Chess Edinburgh lewischessmen2-75h 

Chandler Cornered

Edinburgh Congress (part 2)

Hello Again,
More Games from the recent Edinburgh Congress.

C. McNab - A. Burnett. Premier

Andrew Burnett showed no fear against GM Colin McNab.
Colin admitted this was a tough game and he had to play
very accurately to squeeze out the win.

The diagram shows the position after 16...g3
and proves that Andrew was going for it.

[Click here to replay the game]
C. McNab - A. Burnett

1.c4 e5 2.Nc3 Nc6 3.Nf3 Nf6 4.a3 e4 5.Ng5 Qe7 6.e3 h6 7.Nh3 g5 8.f3 d6 9.Nf2 exf3 10.gxf3 Nd4 11.Bd3 c6 12.b4 Rg8 13.h3 h5 14.Nce4 Nxe4 15.fxe4 g4 16.exd4 g3 17.Qf3 Qh4 18.Bb2 Be7 19.0-0-0 gxf2 20.Kc2 Qg3 21.Qxh5 Be6 22.d5 cxd5 23.exd5 Bd7 24.b5 a6 25.Qe2 Kf8 26.Rdf1 Bh4 27.Bd4 Qg2 28.Qh5 Qg5 29.Qxg5 Rxg5 30.b6 Rc8 31.Bf6 Rh5 32.Bxh4 Rxh4 33.Rxf2 Rc5 34.Rhf1 Be8 35.Rf3 Ba4+ 36.Kc3 Be8 37.R1f2 Ra5 38.Kb2 Rc5 39.Bf1 Rc8 40.Rf4 Rxf4 41.Rxf4 Bd7 42.Rf3 Ke7 43.Kc3 a5 44.d4 f5 45.Bd3 Kf6 46.h4 Rh8 47.c5 dxc5 48.dxc5 Rxh4 49.c6 bxc6 50.Bxf5

A. Tate - N. Berry. Premier

Oh Dear. Neil won't thank me for showing this.
He appears to have a couple of systems mixed up
and plays by his standards a very bad game.

But let us not take it away from Alan Tate. He snatched
his chance well and put together some nice moves.
White to play and mate in three.

[Click here to replay the game]
A. Tate - N. Berry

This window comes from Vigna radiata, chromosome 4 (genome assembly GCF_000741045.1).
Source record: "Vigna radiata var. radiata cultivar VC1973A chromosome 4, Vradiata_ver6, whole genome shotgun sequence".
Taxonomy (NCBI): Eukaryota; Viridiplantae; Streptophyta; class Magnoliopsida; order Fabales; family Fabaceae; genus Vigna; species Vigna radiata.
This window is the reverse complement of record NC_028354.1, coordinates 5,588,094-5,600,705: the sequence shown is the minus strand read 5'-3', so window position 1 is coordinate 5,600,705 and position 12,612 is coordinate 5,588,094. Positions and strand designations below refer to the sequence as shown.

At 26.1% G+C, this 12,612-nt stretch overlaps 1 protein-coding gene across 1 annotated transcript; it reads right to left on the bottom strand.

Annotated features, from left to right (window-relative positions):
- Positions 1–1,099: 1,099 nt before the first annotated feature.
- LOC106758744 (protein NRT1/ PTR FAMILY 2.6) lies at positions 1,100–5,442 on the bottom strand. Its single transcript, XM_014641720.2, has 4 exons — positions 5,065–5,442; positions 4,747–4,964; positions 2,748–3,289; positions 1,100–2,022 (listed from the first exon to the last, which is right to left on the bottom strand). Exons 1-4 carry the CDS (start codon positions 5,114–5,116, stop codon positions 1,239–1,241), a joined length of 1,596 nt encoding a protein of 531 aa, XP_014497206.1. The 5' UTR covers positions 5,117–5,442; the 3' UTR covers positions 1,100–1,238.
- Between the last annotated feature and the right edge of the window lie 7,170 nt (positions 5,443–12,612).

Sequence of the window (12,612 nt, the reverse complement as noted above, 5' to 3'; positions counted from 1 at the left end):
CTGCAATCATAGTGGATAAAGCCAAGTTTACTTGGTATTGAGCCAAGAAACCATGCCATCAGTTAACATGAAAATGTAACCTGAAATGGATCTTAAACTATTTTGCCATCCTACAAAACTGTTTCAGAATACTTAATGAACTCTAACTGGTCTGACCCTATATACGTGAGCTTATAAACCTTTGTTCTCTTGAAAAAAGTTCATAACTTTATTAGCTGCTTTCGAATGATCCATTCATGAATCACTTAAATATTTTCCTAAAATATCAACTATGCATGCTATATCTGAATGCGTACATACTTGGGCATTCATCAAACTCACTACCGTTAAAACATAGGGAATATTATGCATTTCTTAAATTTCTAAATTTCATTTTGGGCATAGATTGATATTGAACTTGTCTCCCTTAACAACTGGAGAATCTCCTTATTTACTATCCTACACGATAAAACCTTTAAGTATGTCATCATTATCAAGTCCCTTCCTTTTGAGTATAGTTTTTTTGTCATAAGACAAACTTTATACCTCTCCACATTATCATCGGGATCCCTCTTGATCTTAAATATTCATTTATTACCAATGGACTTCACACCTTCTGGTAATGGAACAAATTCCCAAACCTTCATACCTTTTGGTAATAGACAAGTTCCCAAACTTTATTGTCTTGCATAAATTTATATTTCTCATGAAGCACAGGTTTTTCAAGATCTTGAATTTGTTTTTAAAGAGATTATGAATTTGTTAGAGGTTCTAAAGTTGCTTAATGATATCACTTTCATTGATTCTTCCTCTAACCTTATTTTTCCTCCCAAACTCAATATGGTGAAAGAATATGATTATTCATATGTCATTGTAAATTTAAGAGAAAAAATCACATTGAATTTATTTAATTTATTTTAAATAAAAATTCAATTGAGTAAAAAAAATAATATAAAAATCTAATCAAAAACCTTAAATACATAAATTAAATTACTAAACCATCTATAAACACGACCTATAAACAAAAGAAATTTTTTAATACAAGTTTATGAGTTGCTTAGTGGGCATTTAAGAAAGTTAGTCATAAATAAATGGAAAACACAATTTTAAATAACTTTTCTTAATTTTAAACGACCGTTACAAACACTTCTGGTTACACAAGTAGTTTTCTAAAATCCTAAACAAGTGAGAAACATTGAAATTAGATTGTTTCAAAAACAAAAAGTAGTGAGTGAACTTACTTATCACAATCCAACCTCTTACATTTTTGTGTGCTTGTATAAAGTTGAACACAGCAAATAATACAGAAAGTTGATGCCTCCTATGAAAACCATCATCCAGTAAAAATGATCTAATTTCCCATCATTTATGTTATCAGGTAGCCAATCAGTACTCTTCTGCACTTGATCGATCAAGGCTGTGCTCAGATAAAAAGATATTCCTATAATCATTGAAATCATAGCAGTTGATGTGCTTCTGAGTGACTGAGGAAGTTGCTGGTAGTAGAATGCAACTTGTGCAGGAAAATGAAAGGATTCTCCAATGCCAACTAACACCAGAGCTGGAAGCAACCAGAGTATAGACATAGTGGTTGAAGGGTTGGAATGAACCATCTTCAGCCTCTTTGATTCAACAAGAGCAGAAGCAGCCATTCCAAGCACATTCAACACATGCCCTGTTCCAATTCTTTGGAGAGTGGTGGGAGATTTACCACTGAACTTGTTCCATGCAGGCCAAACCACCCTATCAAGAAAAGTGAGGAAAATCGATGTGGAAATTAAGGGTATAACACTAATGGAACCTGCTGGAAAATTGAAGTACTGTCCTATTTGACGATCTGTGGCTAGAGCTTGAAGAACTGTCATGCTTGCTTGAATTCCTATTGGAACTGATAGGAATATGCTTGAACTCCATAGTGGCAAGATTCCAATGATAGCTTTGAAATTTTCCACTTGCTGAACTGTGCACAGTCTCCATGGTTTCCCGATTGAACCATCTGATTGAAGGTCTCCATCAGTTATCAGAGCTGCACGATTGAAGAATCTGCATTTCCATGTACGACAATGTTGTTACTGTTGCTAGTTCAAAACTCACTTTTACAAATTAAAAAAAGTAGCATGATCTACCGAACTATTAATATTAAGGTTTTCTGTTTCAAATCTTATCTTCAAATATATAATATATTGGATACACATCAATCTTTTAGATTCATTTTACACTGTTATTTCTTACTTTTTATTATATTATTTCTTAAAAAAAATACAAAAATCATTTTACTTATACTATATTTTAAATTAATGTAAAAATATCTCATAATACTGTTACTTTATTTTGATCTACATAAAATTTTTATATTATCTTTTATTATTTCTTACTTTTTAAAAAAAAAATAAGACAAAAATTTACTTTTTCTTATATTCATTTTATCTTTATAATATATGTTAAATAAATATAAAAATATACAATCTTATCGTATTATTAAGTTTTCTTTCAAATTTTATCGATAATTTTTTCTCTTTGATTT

1.e4 e6 2.d3 d5 3.Nd2 Nf6 4.Ngf3 Bc5 5.e5 Nfd7 6.c3 f6 7.d4 Be7 8.Bd3 0-0 9.h4 f5 10.g4 c5 11.Ng5 Bxg5 12.hxg5 g6 13.gxf5 exf5 14.Qf3 Nc6 15.Qxd5+ Kh8 16.Bc4 cxd4 17.Rxh7+ Kxh7 18.Qh1+ Kg7 19.Qh6

L. Lawrence (1123) - A. Roy (515). Knights

I enjoyed playing over this game. There are all sorts of
tricks and trappy things happening for White in the opening.

But somehow the chances go by and the 'combo' 14 Rxe6 really only helps Black.

The threat - 23..Bxf2+ winning the Queen has been spotted so
24 Bxe6+ was played to get the Queen off the d-file with a tempo.

However 24 Rc1 works. because if Black goes into the Bxf2+ line
he ends up a piece down because the Bishop in b3 takes the Rook.
24 Rc1 Bc5 (best) and THEN Bxe6+.

[Click here to replay the game]
L. Lawrence (1123) - A. Roy (515)

1.e4 c6 2.Bc4 d5 3.exd5 cxd5 4.Bb3 e5 5.Nf3 Nc6 6.0-0 d4 7.d3 Nf6 8.Ng5 Nd5 9.Qf3 Be6 10.Re1 Qd7 11.c4 dxc3 12.bxc3 0-0-0 13.d4 exd4 14.Rxe6 fxe6 15.Nf7 Bc5 16.Nxh8 Rxh8 17.Bd2 dxc3 18.Nxc3 Nd4 19.Qd1 Nxc3 20.Bxc3 Rd8 21.g3 Qc6 22.Bxd4 Bxd4 23.Bxe6+ Qxe6 24.Qc2+ Qc6 25.Qf5+ Kb8 26.Rb1 Qg6 27.Qf4+ Ka8 28.Kg2 Qxb1

A. Howie - W. Hynd. Major

There is at least one in every tournament.
Back rank mated from a clear blue sky.

Black should have played Rh2+, Qh7+ and Rh8. It wins.
Instead I draw the readers attention to the Queen on b3,
the Rook on g8 and the crossed fingers in White's right hand.

[Click here to replay the game]
A. Howie - W. Hynd

1.d4 f5 2.e4 Nf6 3.Nc3 d6 4.exf5 Bxf5 5.Nf3 Nc6 6.Bd3 Qd7 7.0-0 0-0-0 8.Be3 Kb8 9.a3 Bg4 10.Be2 e5 11.d5 Ne7 12.Ng5 Bxe2 13.Qxe2 Nexd5 14.Nxd5 Nxd5 15.Qc4 Nf6 16.b4 d5 17.Qb3 h6 18.Nf3 Bd6 19.h3 g5 20.b5 d4 21.Bd2 g4 22.hxg4 Qxg4 23.Nh2 Qg7 24.a4 Rdg8 25.g3 h5 26.Kh1 Ng4 27.Nxg4 hxg4+ 28.Kg2 Rh3 29.Rh1 Qh7 30.Rag1 Qe4+ 31.Kf1 Rxh1 32.Qxg8